Build great enterprise tools, 9 UX tips

By Olga Shevchenko, Senior User Experience Designer at The Financial Times

Designing, developing and delivering internal products from scratch can be challenging for several reasons. Your team might receive too many requirements from stakeholders, and you’d need to consider how to build a user-friendly product and deliver on a business goal or your users might be scattered globally having different processes and tools in place that manifests in different user needs and user journeys. If you are designing, developing or responsible for the success of a new enterprise product, here are 9 practical tips to navigate the challenges this may bring.

Tip 1: Start with the basics — consider your users.
First of all, figure out who your users are. Sometimes, a user and a stakeholder is the same person, sometimes your stakeholders manage your users and sometimes your users are the real customers of your company. If your user and a stakeholder is the same person, feel free to set up usability testing sessions with them, as well as workshops, for collecting business requirements. If your stakeholders manage your users, you might receive a list of business requirements from them and uncover unexpected challenges from users conducting user research activities. The needs of senior stakeholders (who potentially fund the project) and managers might be very different from the needs of users who will work with the tool on a daily basis. To be able to ship a tool that satisfies the needs of both groups and delivers a certain business outcome, it is crucial to walk your stakeholders through the summary of insights and prepare your proposed solutions to issues that have been raised by users. Building a great digital product alone might not solve all the problems, and keeping unanimous understanding of business process and business jargon among users aligned with the user experience of the product is essential for the success of the initiative, your team and your company.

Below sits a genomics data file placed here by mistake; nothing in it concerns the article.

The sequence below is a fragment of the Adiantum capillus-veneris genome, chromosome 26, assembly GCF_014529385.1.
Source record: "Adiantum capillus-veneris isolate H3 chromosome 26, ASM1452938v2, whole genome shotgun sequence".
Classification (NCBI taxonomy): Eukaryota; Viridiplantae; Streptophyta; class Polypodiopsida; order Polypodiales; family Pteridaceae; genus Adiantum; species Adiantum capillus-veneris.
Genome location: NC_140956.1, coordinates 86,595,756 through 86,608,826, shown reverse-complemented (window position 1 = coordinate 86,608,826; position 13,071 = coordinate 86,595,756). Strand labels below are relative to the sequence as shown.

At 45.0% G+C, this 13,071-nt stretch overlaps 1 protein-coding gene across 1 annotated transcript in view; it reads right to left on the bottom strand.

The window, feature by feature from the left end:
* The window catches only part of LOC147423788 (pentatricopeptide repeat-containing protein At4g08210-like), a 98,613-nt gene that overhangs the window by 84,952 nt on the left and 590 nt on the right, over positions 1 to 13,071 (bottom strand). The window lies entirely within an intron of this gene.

You need to know if you are building a product for 5, 20 or 100 people and whether your users are located in the same building with you or they are scattered globally. Knowing how many users you’ve got gives a better ability to decide what feedback to take on board. If you only have 5 users, getting similar comments from 3 people is ample. But if you get similar feedback from 3 people and you’ve collected feedback from 100 users, that makes it a less valid case when trying to get your product prioritised. Another aspect that will be affected by the amount of users is creating ‘personas’. A persona, from user research perspective, is a created character that represents an audience segment and is based on the motivations, habits and preferences of the real users. If your product is mature, the personas should be based on various types of qualitative and quantitative research. Personas help teams to better understand who they are building products for. It is more likely that a product used by 5 people will have only one persona but if you’ve got 100 users, you are more likely to have at least 3 personas. Working with remote teams might bring additional challenges for usability testing sessions and quality of the feedback. If you are showing a prototype to someone who is based on another continent, ask them to share the screen with you first and then send the link to the prototype. Kindly explain that you need to see where your participant clicks as it will give you an insight you are looking for.